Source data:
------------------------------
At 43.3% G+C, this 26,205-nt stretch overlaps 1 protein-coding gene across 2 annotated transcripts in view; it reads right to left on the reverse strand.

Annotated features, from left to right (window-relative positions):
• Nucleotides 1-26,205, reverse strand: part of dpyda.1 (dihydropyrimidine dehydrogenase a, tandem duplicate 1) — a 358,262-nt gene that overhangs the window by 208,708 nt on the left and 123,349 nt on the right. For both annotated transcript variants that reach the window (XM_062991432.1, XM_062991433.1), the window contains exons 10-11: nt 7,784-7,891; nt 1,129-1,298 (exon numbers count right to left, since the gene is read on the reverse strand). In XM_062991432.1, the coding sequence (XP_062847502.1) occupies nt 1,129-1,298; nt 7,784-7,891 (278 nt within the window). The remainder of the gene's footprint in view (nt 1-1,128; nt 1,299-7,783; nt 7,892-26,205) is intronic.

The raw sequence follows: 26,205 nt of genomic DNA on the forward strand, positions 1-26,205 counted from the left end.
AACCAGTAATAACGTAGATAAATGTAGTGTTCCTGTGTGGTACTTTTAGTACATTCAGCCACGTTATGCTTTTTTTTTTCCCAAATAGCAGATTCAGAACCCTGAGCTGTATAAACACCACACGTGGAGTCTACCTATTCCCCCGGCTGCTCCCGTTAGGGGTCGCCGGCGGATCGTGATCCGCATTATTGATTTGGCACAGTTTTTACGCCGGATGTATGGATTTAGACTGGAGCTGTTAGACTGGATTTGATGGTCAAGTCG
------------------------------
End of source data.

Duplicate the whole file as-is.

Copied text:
At 43.3% G+C, this 26,205-nt stretch overlaps 1 protein-coding gene across 2 annotated transcripts in view; it reads right to left on the reverse strand.

Annotated features, from left to right (window-relative positions):
• Nucleotides 1-26,205, reverse strand: part of dpyda.1 (dihydropyrimidine dehydrogenase a, tandem duplicate 1) — a 358,262-nt gene that overhangs the window by 208,708 nt on the left and 123,349 nt on the right. For both annotated transcript variants that reach the window (XM_062991432.1, XM_062991433.1), the window contains exons 10-11: nt 7,784-7,891; nt 1,129-1,298 (exon numbers count right to left, since the gene is read on the reverse strand). In XM_062991432.1, the coding sequence (XP_062847502.1) occupies nt 1,129-1,298; nt 7,784-7,891 (278 nt within the window). The remainder of the gene's footprint in view (nt 1-1,128; nt 1,299-7,783; nt 7,892-26,205) is intronic.

The raw sequence follows: 26,205 nt of genomic DNA on the forward strand, positions 1-26,205 counted from the left end.
AACCAGTAATAACGTAGATAAATGTAGTGTTCCTGTGTGGTACTTTTAGTACATTCAGCCACGTTATGCTTTTTTTTTTCCCAAATAGCAGATTCAGAACCCTGAGCTGTATAAACACCACACGTGGAGTCTACCTATTCCCCCGGCTGCTCCCGTTAGGGGTCGCCGGCGGATCGTGATCCGCATTATTGATTTGGCACAGTTTTTACGCCGGATGTATGGATTTAGACTGGAGCTGTTAGACTGGATTTGATGGTCAAGTCG